“I believe the bills are fair to all, so please vote. It’s the only thing that has acknowledged that we do have sick people in the state of North Carolina,” she said.
Gerry Ackland argued that when the deal for the lease took place, the public was largely left out of the discussion.
“When people were meeting in closed rooms and talking about places and building parks, guess who was left out? Those with mental illness. They were left out of the discussion; they were ignored,” he said.
Advocates for the park disagreed.
“The lease negotiated in 2012 was not a rush job,” said Joseph Huberman, who served on the Dorothea Dix Legislative Commission in 2003.
“I’ve been working to create a public-private partnership to develop Dix Park now for 10 years,” he said. “During these years I’ve been involved in four studies, and at each study there was a lot of public input and the net result was always that the public wanted the entire remaining tract to become a world-class destination park.”
Peyton Woodson has lived in Raleigh for 60 of his 90 years and is a staunch supporter of turning the Dix Property into a public park.
“We have among us a new generation of selfless leaders who have envisioned a great park for the state’s capital city — a park that will be an important amenity to be enjoyed by tens of thousands of visitors annually,” Woodson said.
“Dix Park is a unique, once-in-a-lifetime opportunity to transform a public asset into a new amenity. Dix Park is not just for the benefit of the city of Raleigh but for the entire state of North Carolina,” he added.
Many argued that the bills under discussion are the result a partisan divide that would lead the General Assembly to interfere in matters best left to city and county governments.
Bryan Anderson, a self-described conservative who has lived in Raleigh for the past 15 years, was among those to express his dissatisfaction.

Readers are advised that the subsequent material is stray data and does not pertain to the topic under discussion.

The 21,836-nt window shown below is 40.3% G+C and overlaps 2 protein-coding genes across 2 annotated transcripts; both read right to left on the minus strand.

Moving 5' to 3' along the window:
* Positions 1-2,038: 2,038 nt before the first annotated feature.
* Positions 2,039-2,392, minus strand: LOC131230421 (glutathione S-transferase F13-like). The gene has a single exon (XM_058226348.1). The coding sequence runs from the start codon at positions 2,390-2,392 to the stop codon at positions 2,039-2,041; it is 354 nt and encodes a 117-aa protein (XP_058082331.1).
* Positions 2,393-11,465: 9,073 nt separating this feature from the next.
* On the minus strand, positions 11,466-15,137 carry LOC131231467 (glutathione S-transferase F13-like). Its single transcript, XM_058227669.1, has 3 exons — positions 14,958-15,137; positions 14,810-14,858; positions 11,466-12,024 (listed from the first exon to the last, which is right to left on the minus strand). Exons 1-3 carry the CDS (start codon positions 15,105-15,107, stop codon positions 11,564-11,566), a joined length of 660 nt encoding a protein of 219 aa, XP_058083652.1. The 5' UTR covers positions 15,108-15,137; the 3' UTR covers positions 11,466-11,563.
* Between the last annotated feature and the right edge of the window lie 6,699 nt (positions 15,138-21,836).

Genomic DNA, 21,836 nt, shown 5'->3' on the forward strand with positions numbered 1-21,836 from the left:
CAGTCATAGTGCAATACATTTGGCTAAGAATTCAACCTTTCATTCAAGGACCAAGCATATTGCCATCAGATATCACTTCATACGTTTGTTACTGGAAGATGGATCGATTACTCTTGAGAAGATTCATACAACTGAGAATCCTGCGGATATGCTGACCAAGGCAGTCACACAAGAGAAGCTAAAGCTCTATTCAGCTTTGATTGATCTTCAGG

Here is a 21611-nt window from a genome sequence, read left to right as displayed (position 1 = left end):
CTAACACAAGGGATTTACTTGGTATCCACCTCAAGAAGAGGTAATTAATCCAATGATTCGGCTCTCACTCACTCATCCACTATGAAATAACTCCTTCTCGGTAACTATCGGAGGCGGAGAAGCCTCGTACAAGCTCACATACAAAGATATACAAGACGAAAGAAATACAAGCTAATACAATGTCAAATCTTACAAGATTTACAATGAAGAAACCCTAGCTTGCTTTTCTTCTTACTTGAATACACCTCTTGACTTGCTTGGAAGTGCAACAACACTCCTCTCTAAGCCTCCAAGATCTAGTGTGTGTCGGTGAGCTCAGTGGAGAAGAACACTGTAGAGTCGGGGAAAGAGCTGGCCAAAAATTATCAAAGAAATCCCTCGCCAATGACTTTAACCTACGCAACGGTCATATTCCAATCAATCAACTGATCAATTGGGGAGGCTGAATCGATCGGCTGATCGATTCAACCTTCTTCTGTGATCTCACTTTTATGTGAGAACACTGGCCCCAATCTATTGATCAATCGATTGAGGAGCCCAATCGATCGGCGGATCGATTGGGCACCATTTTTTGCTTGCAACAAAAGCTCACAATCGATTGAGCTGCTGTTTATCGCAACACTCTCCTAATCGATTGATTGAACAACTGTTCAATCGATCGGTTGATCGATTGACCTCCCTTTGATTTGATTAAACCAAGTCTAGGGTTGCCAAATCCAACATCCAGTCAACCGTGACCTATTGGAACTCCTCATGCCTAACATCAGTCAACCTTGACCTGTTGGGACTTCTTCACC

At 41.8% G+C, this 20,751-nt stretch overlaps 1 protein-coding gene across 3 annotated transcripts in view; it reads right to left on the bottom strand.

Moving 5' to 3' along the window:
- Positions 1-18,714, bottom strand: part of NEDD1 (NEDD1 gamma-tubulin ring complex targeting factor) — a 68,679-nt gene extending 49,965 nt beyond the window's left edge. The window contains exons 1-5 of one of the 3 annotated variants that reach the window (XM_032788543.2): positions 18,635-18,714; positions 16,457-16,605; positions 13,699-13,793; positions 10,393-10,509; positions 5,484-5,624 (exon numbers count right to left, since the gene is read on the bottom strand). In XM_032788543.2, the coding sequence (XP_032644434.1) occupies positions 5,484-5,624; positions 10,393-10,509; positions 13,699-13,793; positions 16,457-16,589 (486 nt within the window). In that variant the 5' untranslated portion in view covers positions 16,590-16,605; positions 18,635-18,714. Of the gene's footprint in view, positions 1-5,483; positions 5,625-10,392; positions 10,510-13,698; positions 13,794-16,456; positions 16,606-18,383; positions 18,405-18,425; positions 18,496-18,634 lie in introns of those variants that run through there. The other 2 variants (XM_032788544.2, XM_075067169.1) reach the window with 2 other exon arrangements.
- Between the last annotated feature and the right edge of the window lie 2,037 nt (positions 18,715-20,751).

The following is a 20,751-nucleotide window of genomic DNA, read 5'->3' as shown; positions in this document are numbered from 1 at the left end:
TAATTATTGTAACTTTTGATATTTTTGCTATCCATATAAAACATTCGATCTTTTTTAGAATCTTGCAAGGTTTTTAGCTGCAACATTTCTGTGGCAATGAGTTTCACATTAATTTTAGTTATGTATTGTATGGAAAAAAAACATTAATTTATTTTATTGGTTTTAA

“I fear for the long-term health of our county and our state. This current legislative session is rapidly becoming a debacle,” said Anderson, a business leader and reserve Marine Corps Officer.
“Forcibly taking power from those at the local level and giving said power to the state; it reminds me of something that Hugo Chavez would do.
“Dorothea Dix: do you really wish to revoke a legally signed and binding contract simply because you don’t like it? Don’t overreach in this session,” Anderson implored.
Melonie Taylor, a retired school teacher, voiced a similar distaste for the legislature’s current actions.
“Change — it’s a long time coming, and I understand it’s necessary for the current majority to undo what was done by the previous lawmakers,” Taylor said, with sarcasm.
“Let’s take away local control of our municipalities and schools and put them in the hands of lawmakers … take away unemployment benefits, allow Senators [Louis] Pate and [Tommy] Tucker to use treatment of the mentally ill as a smokescreen to void a lawful contract for a park which benefits all the state. Above all, let’s do away with diversity and put up roadblocks to voting for the poor, the old, minorities.
“It’s time to resurrect the poll tax and the grandfather clause. Maybe we can return to 1719,” Taylor added.